Tuesday, September 1, 2015
My August Reads, 2015
Four of the eight books I read in August including the one rated 2.5 and one of the ones rated 4.5. Beginning with the lowest rated book:
Javier Sierra's The Lady in Blue. I wanted to like this book more, but in reality I just wanted to be done reading it. It tells the legend of a nun in Spain in the 1600's (Sister Maria Jesus de Agreda) whose 'travels' via bilocation bring religious conversion to the natives of New Mexico before the Catholic priests arrived. Her visits were ushered by a bright light and because she wore a blue cloak she was called The Lady in Blue. I think I would like knowing more about this mysterious legend; I just didn't care for its telling in this novel.
Working on up the ratings ladder: My one 3.0 was Elin Hilderbrand's Beautiful Day. As a bride tries to follow all the wedding advice set out in a notebook written by her mother prior to her death from cancer, all kinds of problems among family members ensues. This was an enjoyable romantic read set on the location of one of my most memorable trips - Nantucket Island.
Two 3.5 ratings: Shame and the Captives by Thomas Keneally, a story of the Japanese and Italian prisoners of war in Australia during WWII. I'm a big Keneally fan and enjoy reading novels set in WWII, so this was a double win for me.
Charlaine Harris' Day Shift. Only after I read it did I realize this was the second in a new series about Midnight, Texas by Harris. I should have read Midnight Crossroad first. I've been a Harris fan since reading her Aurora Teagarden mysteries, the Harper Connelly series and a couple of books from her Lily Bard series. I had resisted reading her most popular Sookie Stackhouse novels, but now that I've delved into her characters from Midnight, TX, I'm going back to read about those from Bon Temps, Louisiana!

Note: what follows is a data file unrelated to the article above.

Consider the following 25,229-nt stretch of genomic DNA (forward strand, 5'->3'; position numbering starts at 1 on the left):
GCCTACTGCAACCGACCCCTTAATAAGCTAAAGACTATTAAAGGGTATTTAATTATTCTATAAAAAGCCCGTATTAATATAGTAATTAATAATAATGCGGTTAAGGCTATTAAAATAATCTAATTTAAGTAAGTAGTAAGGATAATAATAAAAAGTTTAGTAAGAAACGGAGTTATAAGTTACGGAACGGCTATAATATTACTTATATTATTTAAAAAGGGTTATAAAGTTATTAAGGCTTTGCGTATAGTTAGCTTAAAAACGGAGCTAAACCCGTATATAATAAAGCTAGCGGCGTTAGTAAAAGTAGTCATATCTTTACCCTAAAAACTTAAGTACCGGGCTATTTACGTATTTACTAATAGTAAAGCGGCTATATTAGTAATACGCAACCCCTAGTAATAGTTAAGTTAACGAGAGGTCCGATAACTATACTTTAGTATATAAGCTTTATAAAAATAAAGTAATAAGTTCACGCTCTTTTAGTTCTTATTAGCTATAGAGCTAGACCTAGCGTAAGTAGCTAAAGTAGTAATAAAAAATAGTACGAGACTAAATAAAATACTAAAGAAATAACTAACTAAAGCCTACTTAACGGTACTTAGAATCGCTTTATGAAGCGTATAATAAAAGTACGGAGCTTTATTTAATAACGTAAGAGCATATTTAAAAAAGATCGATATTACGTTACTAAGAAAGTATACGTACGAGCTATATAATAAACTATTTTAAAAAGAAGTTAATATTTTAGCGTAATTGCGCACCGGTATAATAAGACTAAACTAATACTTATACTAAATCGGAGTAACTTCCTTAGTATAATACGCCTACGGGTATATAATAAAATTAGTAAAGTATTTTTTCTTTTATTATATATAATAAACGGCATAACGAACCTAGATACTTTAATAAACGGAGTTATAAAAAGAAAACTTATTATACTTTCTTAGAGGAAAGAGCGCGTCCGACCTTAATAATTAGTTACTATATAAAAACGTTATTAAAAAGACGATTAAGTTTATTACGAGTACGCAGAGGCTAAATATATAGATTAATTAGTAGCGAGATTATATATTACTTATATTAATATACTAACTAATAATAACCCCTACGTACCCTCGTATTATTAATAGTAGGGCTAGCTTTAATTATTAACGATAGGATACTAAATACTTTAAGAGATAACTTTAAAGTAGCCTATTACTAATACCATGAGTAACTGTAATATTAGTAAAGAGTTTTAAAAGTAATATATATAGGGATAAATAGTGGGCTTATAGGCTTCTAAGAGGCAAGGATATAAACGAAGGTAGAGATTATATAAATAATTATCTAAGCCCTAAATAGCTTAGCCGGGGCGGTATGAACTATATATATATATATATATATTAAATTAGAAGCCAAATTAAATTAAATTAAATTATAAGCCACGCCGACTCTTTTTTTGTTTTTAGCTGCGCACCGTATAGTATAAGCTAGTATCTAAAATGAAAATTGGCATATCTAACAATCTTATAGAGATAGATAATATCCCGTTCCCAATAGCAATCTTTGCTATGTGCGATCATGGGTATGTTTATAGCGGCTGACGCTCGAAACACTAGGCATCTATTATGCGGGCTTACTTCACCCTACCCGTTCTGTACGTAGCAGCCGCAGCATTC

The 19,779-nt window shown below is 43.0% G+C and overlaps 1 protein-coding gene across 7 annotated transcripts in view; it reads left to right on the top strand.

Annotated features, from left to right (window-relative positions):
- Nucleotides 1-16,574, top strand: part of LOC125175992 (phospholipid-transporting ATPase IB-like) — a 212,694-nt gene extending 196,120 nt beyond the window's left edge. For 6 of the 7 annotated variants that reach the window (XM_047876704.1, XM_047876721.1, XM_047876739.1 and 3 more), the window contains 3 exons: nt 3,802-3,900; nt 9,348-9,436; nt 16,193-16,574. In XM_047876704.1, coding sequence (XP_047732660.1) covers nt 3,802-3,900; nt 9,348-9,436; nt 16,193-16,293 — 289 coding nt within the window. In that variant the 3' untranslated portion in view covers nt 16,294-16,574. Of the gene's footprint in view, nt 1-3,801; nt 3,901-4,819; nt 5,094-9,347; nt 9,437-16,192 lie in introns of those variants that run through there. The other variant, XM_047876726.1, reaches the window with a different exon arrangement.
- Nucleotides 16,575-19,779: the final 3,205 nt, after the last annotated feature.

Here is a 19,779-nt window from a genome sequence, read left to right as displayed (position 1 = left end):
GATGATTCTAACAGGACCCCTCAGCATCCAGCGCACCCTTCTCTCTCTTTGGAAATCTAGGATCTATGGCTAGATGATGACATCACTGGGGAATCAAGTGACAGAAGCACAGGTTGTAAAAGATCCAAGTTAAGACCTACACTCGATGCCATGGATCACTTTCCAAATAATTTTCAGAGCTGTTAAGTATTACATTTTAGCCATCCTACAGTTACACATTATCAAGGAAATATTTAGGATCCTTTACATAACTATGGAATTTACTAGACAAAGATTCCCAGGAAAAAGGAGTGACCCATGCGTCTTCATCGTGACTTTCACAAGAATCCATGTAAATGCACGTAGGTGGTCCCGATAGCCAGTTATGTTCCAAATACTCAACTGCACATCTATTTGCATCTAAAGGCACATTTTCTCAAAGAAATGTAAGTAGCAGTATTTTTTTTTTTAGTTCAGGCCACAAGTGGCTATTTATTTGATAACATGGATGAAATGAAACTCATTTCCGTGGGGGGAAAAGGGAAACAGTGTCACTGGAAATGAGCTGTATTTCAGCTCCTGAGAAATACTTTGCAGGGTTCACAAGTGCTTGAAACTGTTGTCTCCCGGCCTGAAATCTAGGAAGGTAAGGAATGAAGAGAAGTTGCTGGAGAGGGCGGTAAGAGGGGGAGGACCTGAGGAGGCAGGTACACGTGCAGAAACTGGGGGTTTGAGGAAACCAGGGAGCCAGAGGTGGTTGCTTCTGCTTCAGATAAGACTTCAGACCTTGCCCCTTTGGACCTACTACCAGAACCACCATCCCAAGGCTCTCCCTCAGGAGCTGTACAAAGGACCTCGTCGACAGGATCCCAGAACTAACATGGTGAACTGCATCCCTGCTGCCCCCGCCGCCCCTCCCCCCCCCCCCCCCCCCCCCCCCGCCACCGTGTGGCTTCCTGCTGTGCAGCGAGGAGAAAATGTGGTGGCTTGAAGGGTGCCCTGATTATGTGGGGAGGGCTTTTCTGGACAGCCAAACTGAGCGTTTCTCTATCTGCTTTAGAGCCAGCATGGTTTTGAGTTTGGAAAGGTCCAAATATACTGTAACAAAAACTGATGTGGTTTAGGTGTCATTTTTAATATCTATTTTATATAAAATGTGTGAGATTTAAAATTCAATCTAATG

Also two 4.0 ratings: I cannot remember where/how I learned of Karen Hesse's 1998 Newbery Award winner for junior readers, Out of the Dust, but I am glad I had added it to my reading list. Being an adult should not keep anyone away from junior or young adult books.* Written entirely as free verse poems, this remembrance of Oklahoma during the dust bowl years of 1934-35, poignantly relates the feelings of a young girl not only living through the dust bowl as she comes of age, but doing so as she comes to grips with her mother's and baby brother's deaths.
* As I wrote that line I was reminded of a friend of mine who helped her mother deal with the early stages of dementia by getting her to read familiar young adult and junior classics when she could no longer comprehend adult novels.
Shadows Over Paradise by Isabel Wolff is the other 4.0 winner. Keneally may have informed me of POW's in Australia, but Wolff has written a gripping novel about Japan's prisoners of war on Java during WWII.